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Himba: Nomads of Namibia Paperback – 30 Apr 1988
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Author Margaret Jacobsohn spent two years among Himba communities, working towards a doctorate in ethno-archaeology and is well equipped to tell their unique story. Jacobsohn's text combines spellbinding stories and real events, documenting a resilient group of people confronted by drought and war. The Himba are semi-nomadic pastoralists who live in Kaokoland in the remote north-western corner of Namibia. Their world is harsh, dry and starkly beautiful, sandwiched between the Namib Deserts forbidding Skeleton Coast and the former conflicts between South Africa and SWAPO. Today these people are under threat as never before. In the early 1980s the worst drought in living memory killed more than 130 000 head of cattle in Kaokoland, two thirds of the stock. Now a 350-km dam is planned, to be located on the Namibian-Angolan border's Kunene River. If plans go ahead, the dam will flood ancestral Himba graves and impact seriously on Himba's socio-economy.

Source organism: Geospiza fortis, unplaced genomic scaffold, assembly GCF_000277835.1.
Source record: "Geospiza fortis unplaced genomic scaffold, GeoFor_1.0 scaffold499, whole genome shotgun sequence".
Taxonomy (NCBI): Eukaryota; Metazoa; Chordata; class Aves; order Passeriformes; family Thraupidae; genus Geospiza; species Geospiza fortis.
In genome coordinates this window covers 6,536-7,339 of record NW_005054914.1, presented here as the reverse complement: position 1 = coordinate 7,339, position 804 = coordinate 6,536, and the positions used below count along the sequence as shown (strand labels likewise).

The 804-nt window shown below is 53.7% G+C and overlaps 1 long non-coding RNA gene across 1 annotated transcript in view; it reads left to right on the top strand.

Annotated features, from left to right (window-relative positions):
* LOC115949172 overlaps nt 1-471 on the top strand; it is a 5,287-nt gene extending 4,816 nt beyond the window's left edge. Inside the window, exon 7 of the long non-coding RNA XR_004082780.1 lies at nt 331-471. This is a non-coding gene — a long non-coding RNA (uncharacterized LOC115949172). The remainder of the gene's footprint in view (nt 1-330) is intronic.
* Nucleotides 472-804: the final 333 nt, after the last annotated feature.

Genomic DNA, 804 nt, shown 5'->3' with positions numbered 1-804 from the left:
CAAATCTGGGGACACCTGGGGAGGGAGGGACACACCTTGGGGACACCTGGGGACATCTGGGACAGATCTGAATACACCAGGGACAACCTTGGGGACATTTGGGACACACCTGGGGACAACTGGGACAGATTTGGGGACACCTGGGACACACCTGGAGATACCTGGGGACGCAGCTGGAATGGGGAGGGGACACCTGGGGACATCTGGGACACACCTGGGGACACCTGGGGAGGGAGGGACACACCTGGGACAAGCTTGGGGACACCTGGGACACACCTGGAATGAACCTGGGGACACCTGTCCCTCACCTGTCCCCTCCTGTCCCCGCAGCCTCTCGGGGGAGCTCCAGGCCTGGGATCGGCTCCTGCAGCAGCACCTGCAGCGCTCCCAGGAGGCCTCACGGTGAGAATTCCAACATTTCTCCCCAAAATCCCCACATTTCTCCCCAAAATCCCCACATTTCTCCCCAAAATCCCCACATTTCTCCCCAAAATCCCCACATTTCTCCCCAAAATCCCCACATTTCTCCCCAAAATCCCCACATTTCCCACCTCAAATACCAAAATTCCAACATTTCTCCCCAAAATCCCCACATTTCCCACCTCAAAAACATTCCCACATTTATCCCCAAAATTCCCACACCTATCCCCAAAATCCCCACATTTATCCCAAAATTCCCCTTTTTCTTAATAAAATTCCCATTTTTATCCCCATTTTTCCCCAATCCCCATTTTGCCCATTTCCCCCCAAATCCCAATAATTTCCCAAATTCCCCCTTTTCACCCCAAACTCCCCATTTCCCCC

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Most helpful customer reviews on Amazon.com
Amazon.com: 1 reviews
J. H. A. Slootmaekers
Disagree with Belgian antropologist
15 August 2005 - Published on Amazon.com
2 people found this helpful.
I must profoundly diagree with the Belgian anthropologist,who claims to know a lot about the Himba's in Kaokaveld in north west Namibia. I have spent since 2003 several weeks with the Himba and this book is very helpful for people who do not yet know what Himba's are. The photo's in this book clearly show how these tribe people are living, how there costumes and jewelry look like, what there past was and how their future is clouded by the Ovambo government. Like all tribal people in the world, the Himba's need to find answers to influences from the outside onto their lifestyle. They have to fight alcoholism and drugs abuse, but we should give them time. Most of all, they need support from their own government so that they are able to live the lifes they want.